Raimonds Staprans is active/lives in California. Raimonds Staprans is known for abstract imagery-still life painting, sculpture.
Biography from Hackett-Freedman Gallery
Raimonds Staprans (b. 1926 -)
Biography from LewAllen Galleries
He is a painter whose still life and landscape compositions explore color and form by examining the geometry or 'architecture' of everyday objects—chairs, tables, fruit, anonymous buildings—and subverting their inherent naturalism via color and flattened compositions.
Rigorous geometry and a strong line are hallmarks of Staprans's painting. Though superficially associated with the paintings of Wayne Thiebaud, due to similar subject matter and a high-keyed "California" palette, Staprans' work is more akin to the formal abstractions of painters Josef Albers and Piet Mondrian.(1) Staprans himself has stated that he is "an abstract painter whose objects are recognizable and sometimes quite realistic, but [in reality] they are all … constructed from the ground up in absolutely abstract terms."(2)
An accomplished playwright, Staprans' writing explores the tension between fact and fiction, totalitarian 'reality' and human truth, set against his Latvian homeland's 20th-century history. His play Cetras dienas junija (Four Days in June), about the last days in office of pre-Soviet occupation President Karlis Ulmanis was a cultural and political watershed in Latvia in the late 1980s and played an important role in the country's democratic revolution in the early 1990s. In 2003, Staprans was awarded Latvia's highest civilian honor, the Three Star Medal, the equivalent of the United States's Presidential Medal of Freedom.
Raimonds Staprans immigrated with his family to America in 1947 after fleeing the Soviet invasion of Latvia. He studied art at the University of Washington under Alexander Archipenko and Mark Tobey, he obtained his master's degree at UC Berkeley where he studied with Hans Hofmann. His work is held in the permanent collections of the Museum of Fine Arts, Houston; the Fine Arts Museums of San Francisco; the Los Angeles County Museum of Art; and the San Jose Museum of Art, among others. The University of Washington Press published a full-color monograph on Staprans' career in 2005, which was followed by a retrospective exhibition at the Pasadena Museum of California Art in early 2006.
1. Michael Duncan, "Raimonds Staprans: The Philosophy of On, Under, Nearby, and Through" in Raimonds Staprans (San Francisco: Hackett-Freedman Gallery, 2003)
2. Interview with art historian Paul J. Karlstrom for the Smithsonian Archives of American Art.
Bay Area artist Raimonds Staprans was born in 1926 in Riga, Latvia. Fleeing a Soviet invasion in 1947, Staprans immigrated to America. Along with his family, he settled in Washington, where he enrolled at the University of Washington, Seattle. In 1954, he went on to earn his MA at the University of California, Berkeley. There he studied under the Abstract Expressionist painter Hans Hofmann.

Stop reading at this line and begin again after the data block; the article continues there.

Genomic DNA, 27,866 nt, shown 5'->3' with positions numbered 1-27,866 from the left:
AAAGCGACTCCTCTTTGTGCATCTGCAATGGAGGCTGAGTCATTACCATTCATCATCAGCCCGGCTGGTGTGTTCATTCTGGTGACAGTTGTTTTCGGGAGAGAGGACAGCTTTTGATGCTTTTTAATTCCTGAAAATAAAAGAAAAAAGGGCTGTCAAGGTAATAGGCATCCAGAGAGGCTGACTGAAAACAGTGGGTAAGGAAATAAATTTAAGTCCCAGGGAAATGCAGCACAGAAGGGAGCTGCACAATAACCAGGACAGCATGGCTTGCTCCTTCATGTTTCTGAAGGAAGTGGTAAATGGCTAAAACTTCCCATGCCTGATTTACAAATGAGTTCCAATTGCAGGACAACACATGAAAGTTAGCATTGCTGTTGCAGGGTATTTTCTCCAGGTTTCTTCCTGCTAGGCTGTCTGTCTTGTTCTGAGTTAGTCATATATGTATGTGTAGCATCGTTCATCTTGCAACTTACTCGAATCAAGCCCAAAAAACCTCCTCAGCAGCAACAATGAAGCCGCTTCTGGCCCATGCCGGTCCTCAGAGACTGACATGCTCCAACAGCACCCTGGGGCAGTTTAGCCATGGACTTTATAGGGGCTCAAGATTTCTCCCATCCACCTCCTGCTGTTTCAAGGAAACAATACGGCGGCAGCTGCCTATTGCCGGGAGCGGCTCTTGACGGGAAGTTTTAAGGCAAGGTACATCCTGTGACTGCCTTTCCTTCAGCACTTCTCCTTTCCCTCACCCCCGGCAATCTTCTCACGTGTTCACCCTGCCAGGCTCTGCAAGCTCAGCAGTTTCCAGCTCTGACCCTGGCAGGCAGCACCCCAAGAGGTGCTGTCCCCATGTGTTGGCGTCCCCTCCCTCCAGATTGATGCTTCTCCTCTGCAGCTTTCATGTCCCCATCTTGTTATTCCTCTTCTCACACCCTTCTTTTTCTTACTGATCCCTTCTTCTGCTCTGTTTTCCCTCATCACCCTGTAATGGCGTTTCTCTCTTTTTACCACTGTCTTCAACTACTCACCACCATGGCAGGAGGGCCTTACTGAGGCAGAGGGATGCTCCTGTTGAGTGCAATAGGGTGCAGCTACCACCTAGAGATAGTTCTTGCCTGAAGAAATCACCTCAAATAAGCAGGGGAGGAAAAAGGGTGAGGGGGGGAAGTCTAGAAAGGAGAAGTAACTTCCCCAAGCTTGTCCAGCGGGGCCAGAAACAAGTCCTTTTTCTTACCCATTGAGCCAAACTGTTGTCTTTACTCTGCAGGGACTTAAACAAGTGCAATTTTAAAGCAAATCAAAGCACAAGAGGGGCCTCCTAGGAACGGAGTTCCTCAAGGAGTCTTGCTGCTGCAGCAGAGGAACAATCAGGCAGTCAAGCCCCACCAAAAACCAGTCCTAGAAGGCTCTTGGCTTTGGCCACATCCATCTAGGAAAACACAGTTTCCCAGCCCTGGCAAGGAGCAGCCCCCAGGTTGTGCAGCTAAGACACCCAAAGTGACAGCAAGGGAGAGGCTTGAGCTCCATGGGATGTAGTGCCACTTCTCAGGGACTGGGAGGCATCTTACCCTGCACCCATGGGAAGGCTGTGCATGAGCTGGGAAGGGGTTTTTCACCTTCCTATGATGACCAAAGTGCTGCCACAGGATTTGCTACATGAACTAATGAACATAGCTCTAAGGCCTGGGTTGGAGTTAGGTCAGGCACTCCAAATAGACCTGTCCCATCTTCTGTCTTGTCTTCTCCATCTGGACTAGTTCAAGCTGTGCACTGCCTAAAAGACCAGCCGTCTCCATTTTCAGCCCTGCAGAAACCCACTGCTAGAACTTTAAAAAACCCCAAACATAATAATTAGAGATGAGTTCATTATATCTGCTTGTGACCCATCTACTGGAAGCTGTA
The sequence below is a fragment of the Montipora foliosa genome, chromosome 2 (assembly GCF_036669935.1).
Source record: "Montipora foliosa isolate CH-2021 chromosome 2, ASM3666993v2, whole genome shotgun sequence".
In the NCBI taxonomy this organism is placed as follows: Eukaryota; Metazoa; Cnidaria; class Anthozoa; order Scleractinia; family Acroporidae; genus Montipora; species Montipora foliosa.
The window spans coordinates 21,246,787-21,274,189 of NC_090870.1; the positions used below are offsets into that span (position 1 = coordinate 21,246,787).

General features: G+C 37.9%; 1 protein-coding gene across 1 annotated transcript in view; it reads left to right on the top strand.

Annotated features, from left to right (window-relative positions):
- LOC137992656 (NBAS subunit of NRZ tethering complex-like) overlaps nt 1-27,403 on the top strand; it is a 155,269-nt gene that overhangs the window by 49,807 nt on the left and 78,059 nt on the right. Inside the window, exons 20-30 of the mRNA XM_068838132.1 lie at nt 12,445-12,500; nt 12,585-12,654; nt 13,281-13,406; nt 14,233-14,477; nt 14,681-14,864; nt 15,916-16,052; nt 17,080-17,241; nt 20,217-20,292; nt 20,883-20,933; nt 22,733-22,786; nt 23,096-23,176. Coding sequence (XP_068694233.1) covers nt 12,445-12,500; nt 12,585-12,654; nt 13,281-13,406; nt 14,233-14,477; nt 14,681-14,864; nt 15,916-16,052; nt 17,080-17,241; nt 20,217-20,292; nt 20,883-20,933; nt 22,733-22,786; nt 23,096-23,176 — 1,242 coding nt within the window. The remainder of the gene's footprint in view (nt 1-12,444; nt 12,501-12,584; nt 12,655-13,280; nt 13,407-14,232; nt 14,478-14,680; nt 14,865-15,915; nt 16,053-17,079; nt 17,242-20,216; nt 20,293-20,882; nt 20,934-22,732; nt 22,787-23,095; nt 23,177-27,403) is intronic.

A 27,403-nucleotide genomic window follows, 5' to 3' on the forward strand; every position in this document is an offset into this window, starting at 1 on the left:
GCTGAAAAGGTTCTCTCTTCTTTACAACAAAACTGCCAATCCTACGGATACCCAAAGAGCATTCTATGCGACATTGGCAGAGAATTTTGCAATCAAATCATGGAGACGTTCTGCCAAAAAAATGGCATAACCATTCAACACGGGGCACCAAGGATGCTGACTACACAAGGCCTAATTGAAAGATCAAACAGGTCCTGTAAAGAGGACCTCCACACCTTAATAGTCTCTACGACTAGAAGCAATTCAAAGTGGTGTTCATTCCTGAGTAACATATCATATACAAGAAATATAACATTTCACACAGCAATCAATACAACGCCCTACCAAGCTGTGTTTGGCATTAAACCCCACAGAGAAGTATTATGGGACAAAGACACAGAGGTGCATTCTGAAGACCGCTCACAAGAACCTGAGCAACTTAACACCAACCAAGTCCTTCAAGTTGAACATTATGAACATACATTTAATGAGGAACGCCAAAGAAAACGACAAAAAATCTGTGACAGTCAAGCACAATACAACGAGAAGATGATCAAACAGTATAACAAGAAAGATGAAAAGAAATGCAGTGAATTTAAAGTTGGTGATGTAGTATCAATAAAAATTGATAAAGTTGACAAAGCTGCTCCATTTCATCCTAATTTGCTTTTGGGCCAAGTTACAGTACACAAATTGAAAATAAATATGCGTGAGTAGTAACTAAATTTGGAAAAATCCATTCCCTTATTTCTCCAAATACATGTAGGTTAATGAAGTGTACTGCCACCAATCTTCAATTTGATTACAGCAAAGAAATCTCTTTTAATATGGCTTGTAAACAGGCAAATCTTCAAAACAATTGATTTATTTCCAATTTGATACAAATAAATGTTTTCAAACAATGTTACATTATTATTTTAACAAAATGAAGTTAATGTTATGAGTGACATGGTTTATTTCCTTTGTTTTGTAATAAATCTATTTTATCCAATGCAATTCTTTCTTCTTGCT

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Staprans is an abstract painter whose compositions are minimalist in both concept and execution. Though grouped with the Bay Area Figurative painters, Staprans' style is more akin to the geometric abstractions of de Staël and Piet Mondrian. Nonetheless, the tension between representation and abstraction is the key to understanding Staprans' work. This tension arises from Staprans' need to impose order on a chaotic world, while acknowledging the disorder of personal experience. His oeuvre is comprised predominantly of landscapes and still lives. The figure almost never appears in his paintings; rather, narrative and temporal reality are left to the page.
In addition to being a painter, Staprans is an active teacher whose colleagues include Richard Diebenkorn and Wayne Thiebaud. An accomplished playwright, his most famous play, The Freezing, earned him Latvia's highest civilian honor in 2003: the Three Star Medal. Set in 20th century Latvia, The Freezing explores the nature of human relationships under Latvia's totalitarian regime. Correspondingly, his nudes reflect the existential despair that permeates his written work. They are - in essence - a form of self-representation that synthesize the defining characteristics of Staprans' oeuvre: Latvian nationalism, figuratively-based abstraction, and psychological expression.
His work can be found in the collections of many prominent institutions, including the Museum of Fine Arts, Houston; Phoenix Art Museum, AZ; Portland Art Museum, OR; Los Angeles County Art Museum, CA; Fine Art Museums of San Francisco, CA; and the State Museum of Art, Riga, Latvia. In 2006, the Pasadena Museum of California Art held a traveling retrospective.
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